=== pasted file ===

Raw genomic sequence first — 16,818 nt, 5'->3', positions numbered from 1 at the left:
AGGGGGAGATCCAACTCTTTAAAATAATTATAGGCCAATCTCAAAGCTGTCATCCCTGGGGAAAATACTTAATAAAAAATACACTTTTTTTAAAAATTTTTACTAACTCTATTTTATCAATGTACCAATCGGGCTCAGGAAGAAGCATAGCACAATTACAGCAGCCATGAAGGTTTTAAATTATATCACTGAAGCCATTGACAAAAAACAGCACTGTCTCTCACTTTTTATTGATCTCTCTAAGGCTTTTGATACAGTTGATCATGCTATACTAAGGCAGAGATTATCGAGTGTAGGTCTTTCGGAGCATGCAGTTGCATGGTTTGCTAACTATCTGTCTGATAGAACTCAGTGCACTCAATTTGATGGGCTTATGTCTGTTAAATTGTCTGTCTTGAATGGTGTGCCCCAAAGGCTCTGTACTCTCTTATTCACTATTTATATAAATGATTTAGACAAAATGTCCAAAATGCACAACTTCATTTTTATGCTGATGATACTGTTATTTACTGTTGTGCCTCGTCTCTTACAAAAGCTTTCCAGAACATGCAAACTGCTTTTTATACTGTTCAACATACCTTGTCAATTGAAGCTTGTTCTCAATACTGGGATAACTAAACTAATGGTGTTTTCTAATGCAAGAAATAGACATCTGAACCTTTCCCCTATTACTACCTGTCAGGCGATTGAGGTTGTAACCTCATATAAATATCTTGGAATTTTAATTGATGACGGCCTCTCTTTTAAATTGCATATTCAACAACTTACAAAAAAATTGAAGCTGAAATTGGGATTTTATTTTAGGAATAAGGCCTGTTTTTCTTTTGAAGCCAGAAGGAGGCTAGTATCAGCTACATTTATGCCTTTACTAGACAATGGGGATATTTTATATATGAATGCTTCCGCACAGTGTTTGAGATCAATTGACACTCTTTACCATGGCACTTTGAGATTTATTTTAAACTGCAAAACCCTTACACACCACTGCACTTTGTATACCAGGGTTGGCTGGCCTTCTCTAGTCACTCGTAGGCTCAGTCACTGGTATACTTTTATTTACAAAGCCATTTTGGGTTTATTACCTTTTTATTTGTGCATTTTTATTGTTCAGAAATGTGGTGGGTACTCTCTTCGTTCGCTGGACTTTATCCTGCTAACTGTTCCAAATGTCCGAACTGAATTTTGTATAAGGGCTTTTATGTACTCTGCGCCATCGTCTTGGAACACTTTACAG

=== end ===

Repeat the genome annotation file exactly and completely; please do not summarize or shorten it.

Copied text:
Raw genomic sequence first — 16,818 nt, 5'->3', positions numbered from 1 at the left:
AGGGGGAGATCCAACTCTTTAAAATAATTATAGGCCAATCTCAAAGCTGTCATCCCTGGGGAAAATACTTAATAAAAAATACACTTTTTTTAAAAATTTTTACTAACTCTATTTTATCAATGTACCAATCGGGCTCAGGAAGAAGCATAGCACAATTACAGCAGCCATGAAGGTTTTAAATTATATCACTGAAGCCATTGACAAAAAACAGCACTGTCTCTCACTTTTTATTGATCTCTCTAAGGCTTTTGATACAGTTGATCATGCTATACTAAGGCAGAGATTATCGAGTGTAGGTCTTTCGGAGCATGCAGTTGCATGGTTTGCTAACTATCTGTCTGATAGAACTCAGTGCACTCAATTTGATGGGCTTATGTCTGTTAAATTGTCTGTCTTGAATGGTGTGCCCCAAAGGCTCTGTACTCTCTTATTCACTATTTATATAAATGATTTAGACAAAATGTCCAAAATGCACAACTTCATTTTTATGCTGATGATACTGTTATTTACTGTTGTGCCTCGTCTCTTACAAAAGCTTTCCAGAACATGCAAACTGCTTTTTATACTGTTCAACATACCTTGTCAATTGAAGCTTGTTCTCAATACTGGGATAACTAAACTAATGGTGTTTTCTAATGCAAGAAATAGACATCTGAACCTTTCCCCTATTACTACCTGTCAGGCGATTGAGGTTGTAACCTCATATAAATATCTTGGAATTTTAATTGATGACGGCCTCTCTTTTAAATTGCATATTCAACAACTTACAAAAAAATTGAAGCTGAAATTGGGATTTTATTTTAGGAATAAGGCCTGTTTTTCTTTTGAAGCCAGAAGGAGGCTAGTATCAGCTACATTTATGCCTTTACTAGACAATGGGGATATTTTATATATGAATGCTTCCGCACAGTGTTTGAGATCAATTGACACTCTTTACCATGGCACTTTGAGATTTATTTTAAACTGCAAAACCCTTACACACCACTGCACTTTGTATACCAGGGTTGGCTGGCCTTCTCTAGTCACTCGTAGGCTCAGTCACTGGTATACTTTTATTTACAAAGCCATTTTGGGTTTATTACCTTTTTATTTGTGCATTTTTATTGTTCAGAAATGTGGTGGGTACTCTCTTCGTTCGCTGGACTTTATCCTGCTAACTGTTCCAAATGTCCGAACTGAATTTTGTATAAGGGCTTTTATGTACTCTGCGCCATCGTCTTGGAACACTTTACAG